Playing with fire

Playing with fire

Angered by restrictions on bars, restaurants and football games, GOP lawmakers’ chief objective in the current special session is to curb some of the governor’s executive powers. But GOP lawmakers remain unsettled on the best ways to achieve their goal. The measures moving through the process vary widely in their effects, ranging from resolutions that would end the current emergency declaration immediately and temporarily strip the governor’s powers to declare emergencies relative to Covid-19 to a bill that would require a legislative body to review proposed emergency declarations without otherwise altering the governor’s authority to issue them. As the AP’s Melinda Deslatte reports, a hasty end to the emergency declaration could imperil the state’s ability to test for the virus and to get federal aid to protect frontline workers:

James Waskom, the governor’s homeland security director, cautioned that yanking the public health emergency declaration issued by Edwards would put at risk hundreds of millions of dollars in federal assistance for virus testing, protective equipment and other response work. “Be careful of unintended consequences,” Waskom told the House committee. “You are introducing chaos and confusion to an already chaotic and confusing situation.”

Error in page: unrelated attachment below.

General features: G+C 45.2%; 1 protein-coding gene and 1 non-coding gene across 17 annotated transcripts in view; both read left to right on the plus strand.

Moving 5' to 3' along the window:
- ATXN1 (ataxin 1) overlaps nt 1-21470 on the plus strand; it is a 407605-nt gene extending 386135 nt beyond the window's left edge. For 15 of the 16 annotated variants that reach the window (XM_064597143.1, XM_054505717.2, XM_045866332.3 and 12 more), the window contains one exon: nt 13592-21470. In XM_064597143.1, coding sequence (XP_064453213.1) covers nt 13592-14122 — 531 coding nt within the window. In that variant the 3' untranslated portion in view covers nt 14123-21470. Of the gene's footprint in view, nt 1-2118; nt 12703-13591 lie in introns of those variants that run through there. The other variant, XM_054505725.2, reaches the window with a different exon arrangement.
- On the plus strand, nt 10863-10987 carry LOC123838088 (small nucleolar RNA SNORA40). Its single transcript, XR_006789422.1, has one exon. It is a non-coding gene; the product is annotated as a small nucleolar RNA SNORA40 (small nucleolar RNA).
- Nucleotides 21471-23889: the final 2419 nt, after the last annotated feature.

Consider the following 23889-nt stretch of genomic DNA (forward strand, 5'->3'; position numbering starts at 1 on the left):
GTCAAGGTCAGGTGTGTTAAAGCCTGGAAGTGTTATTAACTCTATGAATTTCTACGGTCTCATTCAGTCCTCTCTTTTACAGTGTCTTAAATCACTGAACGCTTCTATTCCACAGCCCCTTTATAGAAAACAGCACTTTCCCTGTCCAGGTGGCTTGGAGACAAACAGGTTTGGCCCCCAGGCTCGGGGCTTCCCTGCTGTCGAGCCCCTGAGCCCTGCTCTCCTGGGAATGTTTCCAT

The Illuminator’s Jarvis DeBerry asks whether news that President Donald Trump has tested positive for Covid might temper enthusiasm at the Capitol for taking power from the experts who have kept the state relatively safe:

Maybe Thursday night’s bombshell news that President Donald Trump and his wife Melania Trump have tested positive for COVID-19 will be the wake-up call the state’s Republicans need to acknowledge that this is not the time for the state (or the country) to let things take their course or to let the good times roll. Acting like COVID-19 isn’t a thing or is behind us or isn’t that big a deal has consequences.

Meanwhile, ordinary Louisianans continue to face extraordinary hardship, which won’t end if the state lifts Covid restrictions. LBP’s Danny Mintz explains how a premature end to the emergency declaration could suck $42.6 million of federal food aid out of the Louisianans’ pockets each month, even as households across the state struggle to afford basic needs.

The loss of SNAP Emergency Allotments would come at a terrible time for everyday Louisianans. The $300 weekly Lost Wage Assistance that helped supplement unemployment benefits expired last month, and talks on additional federal aid remain stalled on Capitol Hill. The result is that struggling Louisiana families will have inadequate assistance to meet their basic needs.